General Consensus: 5/5 and here is why. The fact that carrots are weight-loss friendly is indisputable as backed by scientific evidence.

Improves Eye Health

It’s long been touted that carrots are particularly good for eye health, but is this fact or fiction? In this case, it’s true! For starters, folks who are vitamin A-deficient are more susceptible to experiencing night blindness. Carrots are particularly high in vitamin A accounting for a whopping 149% of an individual’s daily recommended intake. A daily serving of carrots has enough vitamin A alone to combat night blindness. Moreover, the carotenoid composition of carrots is linked to a reduced risk of macular degeneration. Carrots are considered one of the most carotene-rich vegetables and as such can reduce that risk. Finally, carrots are also rich in lutein, an antioxidant that can help to prevent eye damage.

General Consensus: 5/5 and here is why. Hundreds of studies agree that the vitamin A, carotenoids, and lutein found in carrots have incredible benefits to eye health.

Helps Manage Diabetes

While carrots alone won’t help a person with diabetes manage his or her blood sugar levels, they are a diabetes-friendly food choice. Despite their sweet flavor and sugar content, carrots are not connected with spiking blood sugars. Many diabetics manage blood sugars by monitoring carbohydrate intake and glycemic index. While it’s true that different individuals will adhere to different recommendations, carrots are always in keeping with a diabetic diet. A single serving of carrots has approximately 10 carbohydrates and a glycemic index of 16 which falls in the low range. As a result, carrots are a wise food choice for anyone with diet-controlled diabetes.

General Consensus: 5/5 and here is why. Low in carbohydrates and within the low range on the glycemic index, carrots are a great choice for individuals managing diabetes through diet.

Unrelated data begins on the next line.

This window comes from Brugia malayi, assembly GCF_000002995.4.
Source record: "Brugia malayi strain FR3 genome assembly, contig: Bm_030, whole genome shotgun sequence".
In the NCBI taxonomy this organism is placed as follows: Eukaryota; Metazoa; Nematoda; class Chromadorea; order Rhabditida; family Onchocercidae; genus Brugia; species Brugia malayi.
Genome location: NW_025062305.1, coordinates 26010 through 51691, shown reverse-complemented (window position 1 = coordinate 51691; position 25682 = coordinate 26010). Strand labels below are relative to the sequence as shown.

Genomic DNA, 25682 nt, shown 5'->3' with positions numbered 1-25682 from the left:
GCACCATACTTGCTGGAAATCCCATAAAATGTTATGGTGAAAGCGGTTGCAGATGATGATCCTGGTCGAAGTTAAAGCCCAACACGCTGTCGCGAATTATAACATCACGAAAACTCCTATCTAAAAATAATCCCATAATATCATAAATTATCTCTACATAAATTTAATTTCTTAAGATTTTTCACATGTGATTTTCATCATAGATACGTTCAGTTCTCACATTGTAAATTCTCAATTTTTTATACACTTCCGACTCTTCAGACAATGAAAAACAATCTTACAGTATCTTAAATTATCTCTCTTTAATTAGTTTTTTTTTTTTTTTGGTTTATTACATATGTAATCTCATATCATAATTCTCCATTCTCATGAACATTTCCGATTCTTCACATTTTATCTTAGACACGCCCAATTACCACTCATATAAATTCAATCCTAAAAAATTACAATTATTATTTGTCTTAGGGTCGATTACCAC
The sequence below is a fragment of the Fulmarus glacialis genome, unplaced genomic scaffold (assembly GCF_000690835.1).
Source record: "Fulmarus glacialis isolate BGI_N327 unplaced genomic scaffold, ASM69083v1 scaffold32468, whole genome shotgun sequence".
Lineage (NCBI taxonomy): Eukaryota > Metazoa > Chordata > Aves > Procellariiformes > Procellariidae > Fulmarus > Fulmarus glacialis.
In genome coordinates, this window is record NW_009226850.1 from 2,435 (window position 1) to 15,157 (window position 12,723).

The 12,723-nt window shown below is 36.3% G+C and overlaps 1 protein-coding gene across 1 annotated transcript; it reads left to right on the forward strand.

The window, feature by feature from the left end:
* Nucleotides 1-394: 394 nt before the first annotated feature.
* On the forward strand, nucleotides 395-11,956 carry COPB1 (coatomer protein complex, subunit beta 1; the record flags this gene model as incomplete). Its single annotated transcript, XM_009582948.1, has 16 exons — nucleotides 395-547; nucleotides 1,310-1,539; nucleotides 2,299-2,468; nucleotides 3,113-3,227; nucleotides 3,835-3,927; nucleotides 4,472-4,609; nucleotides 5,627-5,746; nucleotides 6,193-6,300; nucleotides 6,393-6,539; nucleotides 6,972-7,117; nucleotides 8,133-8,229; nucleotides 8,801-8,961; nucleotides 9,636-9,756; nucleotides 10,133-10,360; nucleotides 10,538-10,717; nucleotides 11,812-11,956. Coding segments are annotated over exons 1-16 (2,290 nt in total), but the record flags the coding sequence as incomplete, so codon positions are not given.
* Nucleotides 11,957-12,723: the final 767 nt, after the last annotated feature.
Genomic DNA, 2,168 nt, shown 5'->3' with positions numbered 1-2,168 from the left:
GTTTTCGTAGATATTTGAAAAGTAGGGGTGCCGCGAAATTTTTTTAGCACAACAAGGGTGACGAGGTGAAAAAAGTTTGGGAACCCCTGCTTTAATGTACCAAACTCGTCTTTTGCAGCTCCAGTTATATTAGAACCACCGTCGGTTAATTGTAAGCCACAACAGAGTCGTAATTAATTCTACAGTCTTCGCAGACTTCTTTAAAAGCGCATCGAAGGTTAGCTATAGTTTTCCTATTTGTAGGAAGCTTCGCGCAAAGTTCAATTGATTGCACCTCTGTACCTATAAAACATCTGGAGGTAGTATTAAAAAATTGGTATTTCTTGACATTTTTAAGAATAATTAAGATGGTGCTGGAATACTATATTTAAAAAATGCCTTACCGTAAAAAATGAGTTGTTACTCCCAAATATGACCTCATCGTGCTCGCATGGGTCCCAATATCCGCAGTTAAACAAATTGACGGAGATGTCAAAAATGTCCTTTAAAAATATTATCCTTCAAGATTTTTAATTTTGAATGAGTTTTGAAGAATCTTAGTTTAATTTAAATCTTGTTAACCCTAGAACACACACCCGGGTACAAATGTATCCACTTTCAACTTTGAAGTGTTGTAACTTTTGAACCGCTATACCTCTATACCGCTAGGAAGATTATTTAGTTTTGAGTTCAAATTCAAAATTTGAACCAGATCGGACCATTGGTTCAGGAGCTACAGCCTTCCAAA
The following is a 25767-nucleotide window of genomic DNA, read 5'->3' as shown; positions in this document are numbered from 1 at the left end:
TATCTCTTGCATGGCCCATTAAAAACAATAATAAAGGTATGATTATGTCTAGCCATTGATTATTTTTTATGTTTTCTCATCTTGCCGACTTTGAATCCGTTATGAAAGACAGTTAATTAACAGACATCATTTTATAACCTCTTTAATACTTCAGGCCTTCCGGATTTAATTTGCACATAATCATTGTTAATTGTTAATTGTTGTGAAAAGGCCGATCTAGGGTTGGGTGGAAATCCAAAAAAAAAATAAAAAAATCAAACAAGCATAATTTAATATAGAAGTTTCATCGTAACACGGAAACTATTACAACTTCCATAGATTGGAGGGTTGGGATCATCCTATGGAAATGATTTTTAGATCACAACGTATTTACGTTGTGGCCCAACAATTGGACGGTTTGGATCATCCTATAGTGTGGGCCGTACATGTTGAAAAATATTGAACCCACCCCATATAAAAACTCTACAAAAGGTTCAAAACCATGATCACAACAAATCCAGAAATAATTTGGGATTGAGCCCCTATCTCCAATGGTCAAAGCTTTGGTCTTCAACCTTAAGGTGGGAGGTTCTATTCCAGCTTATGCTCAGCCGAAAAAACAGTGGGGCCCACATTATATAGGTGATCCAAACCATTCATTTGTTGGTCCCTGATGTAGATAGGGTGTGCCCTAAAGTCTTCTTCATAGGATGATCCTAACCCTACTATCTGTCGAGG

Good For Cardiovascular Health

Notably, carrots are loaded with potassium and antioxidants known for reducing cholesterol. It’s well known that high cholesterol is linked to cardiovascular disease. By incorporating recommended amounts of potassium into your diet, you can plausibly lower your cholesterol and possibly eliminate one risk factor for heart disease. Although carrots only contain 9% of the daily recommended value of potassium, it’s a start!

General Consensus: 3/5 and here is why. While it’s true that carrots contain decent levels of potassium and antioxidants, both of which are attributed to heart health, there are only a handful of studies linking carrots to a reduced risk of cardiovascular disease.

Unlikely Benefits: Further Research Needed

Linked To Bone Health

General Consensus: 2/5 and here is why. Vitamin K is linked to supporting bone health, however, carrots only contain trace amounts of vitamin K. As a result, it’s not likely that carrots themselves can support bone health.

Good For Digestive Health

General Consensus: 1.5/5 and here is why. Carrots contain a hearty amount of pectin, a soluble fiber integral to digestion. Unfortunately, while this is true, there are next to no studies connecting carrots to digestive health.